#### Bitwise operators in JavaScript

Today we will try to present bitwise operators in JavaScript language, in an accessible form.

**The overall concept of the bitwise operators’ work** in JavaScript is as follows:

– arguments are converted to 32-bit integer and expressed by a sequence of bits,

– each bit in the first argument is matched to the corresponding bit in the second operand,

– operator is used for each pair of bits, and the result at this level is bitwise.

**Among the bitwise operations we distinguish**:

– bitwise product (and, **operator &**),

– bitwise sum (or, **operator |**),

– negation (not, **operator ~**),

– symmetric difference (xor, **operator ^**).

We can see similarities to the logical operators.

The difference is that **bitwise operators** works not on logical values, or even on the values directly, but at lower level – on the individual bits of a number.

Bitwise operators treat their arguments as a set of 32 bits (ones and zeros), and not as decimal or hexadecimal.

For example, a binary representation of the decimal number of 10 is 1010.

Bitwise operators perform their operations on such binary representations, but they return standard JavaScript numerical values.

#### JavaScript bitwise operators – a cheatsheet

AND | a & b | Only 1 and 1 gives a score of 1, the rest 0 |

OR | a | b | 1 anywhere gives a score of 1, 0 and 0 gives the result 0 |

XOR | a ^ b | Returns 1 in a position where only one of the arguments is equal 1, 1 and 1, 0 and 0 gives 0 |

NOT | ~ a | Reverses (negate) bit operand |

<< | a << b | Bitwise left shift |

>> | a >> b | Bitwise right shift |

>>> | a >>> b | Zero-fill right shift |

#### The truth tables

More illustrative for some people may be truth tables for particular operations:

**Bitwise AND (&):**

a | b | a AND b |
---|---|---|

0 | 0 | 0 |

0 | 1 | 0 |

1 | 0 | 0 |

1 | 1 | 1 |

**Bitwise OR (|):**

a | b | a OR b |
---|---|---|

0 | 0 | 0 |

0 | 1 | 1 |

1 | 0 | 1 |

1 | 1 | 1 |

**Bitwise XOR (^):**

a | b | a XOR b |
---|---|---|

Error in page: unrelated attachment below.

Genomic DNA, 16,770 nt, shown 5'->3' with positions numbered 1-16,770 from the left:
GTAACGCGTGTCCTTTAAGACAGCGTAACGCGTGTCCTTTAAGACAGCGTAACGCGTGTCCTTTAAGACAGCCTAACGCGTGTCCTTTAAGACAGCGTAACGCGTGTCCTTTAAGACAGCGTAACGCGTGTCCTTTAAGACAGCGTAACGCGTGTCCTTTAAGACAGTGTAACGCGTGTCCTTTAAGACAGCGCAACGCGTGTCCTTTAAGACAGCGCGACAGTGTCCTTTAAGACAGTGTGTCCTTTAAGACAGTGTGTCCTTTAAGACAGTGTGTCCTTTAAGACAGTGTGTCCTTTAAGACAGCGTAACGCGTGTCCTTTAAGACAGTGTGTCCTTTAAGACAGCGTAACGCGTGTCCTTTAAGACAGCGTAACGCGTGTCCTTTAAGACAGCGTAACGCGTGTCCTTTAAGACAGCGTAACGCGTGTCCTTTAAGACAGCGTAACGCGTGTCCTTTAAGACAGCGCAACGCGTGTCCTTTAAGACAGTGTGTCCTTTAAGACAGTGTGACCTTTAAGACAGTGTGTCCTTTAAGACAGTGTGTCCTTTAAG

0 | 0 | 0 |

0 | 1 | 1 |

1 | 0 | 1 |

1 | 1 | 0 |

**Bitwise NOT (^):**

a | NOT a |
---|---|

0 | 1 |

1 | 0 |

#### Bitwise shifts

The shift operators shift their first operand left (<<) or right (>>) by the number of positions specified by the second operand.

The effect of the shift operations can be summarized briefly:

a >> N is **a / 2 ^ N**

a << N is **a * 2 ^ N**

**Example – ** bitwise shifts:

// multiply and divide by 2: faster (bitwise) version var a = 64 >> 4; // so: 64 / 16 = 4 var b = 64 << 4; // so: 64 * 16 = 1024

**And the operator** *a >>> b* shifts *a* in binary representation *b* bits to the right, discarding bits shifted off, and shifting in zeros from the left.

**Examples – ** other bitwise operators in JavaScript:

// bit not - reverse bits var a = 10; // 00000000000000000000000000001010 a = ~a; // 11111111111111111111111111110101 // bit and var x1 = 10, x2 = 8; var x3 = x1 & x2; // alert(x3); // bit or var x1 = 10, x2 = 8; var x3 = x1 | x2; // bit xor var x1 = 10, x2 = 8; var x3 = x1 ^ x2;

**Of course there are assignment operators for bitwise operations in JavaScript**:

n &= 4; // n = n & 4 n |= 4; // n = n | 4 n ^= 4; // n = n ^ 4 n <<= 4; // n = n << 4 n >>= 4; // n = n >> 4 n >>>= 4; // n = n >>> 4

#### Summary

We discussed essential information about the bitwise operations in JavaScript. It now remains to use them in practice. Operators we will use primarily where we want to speed up calculations.

Also, by analyzing the source code of existing scripts and applications (what I always recommend as great method of learning), we can find out their use. Especially in case of games programming, and graphical operations in general.

For the curious recommend a more extensive article at MDN.

JavaScript Yeah!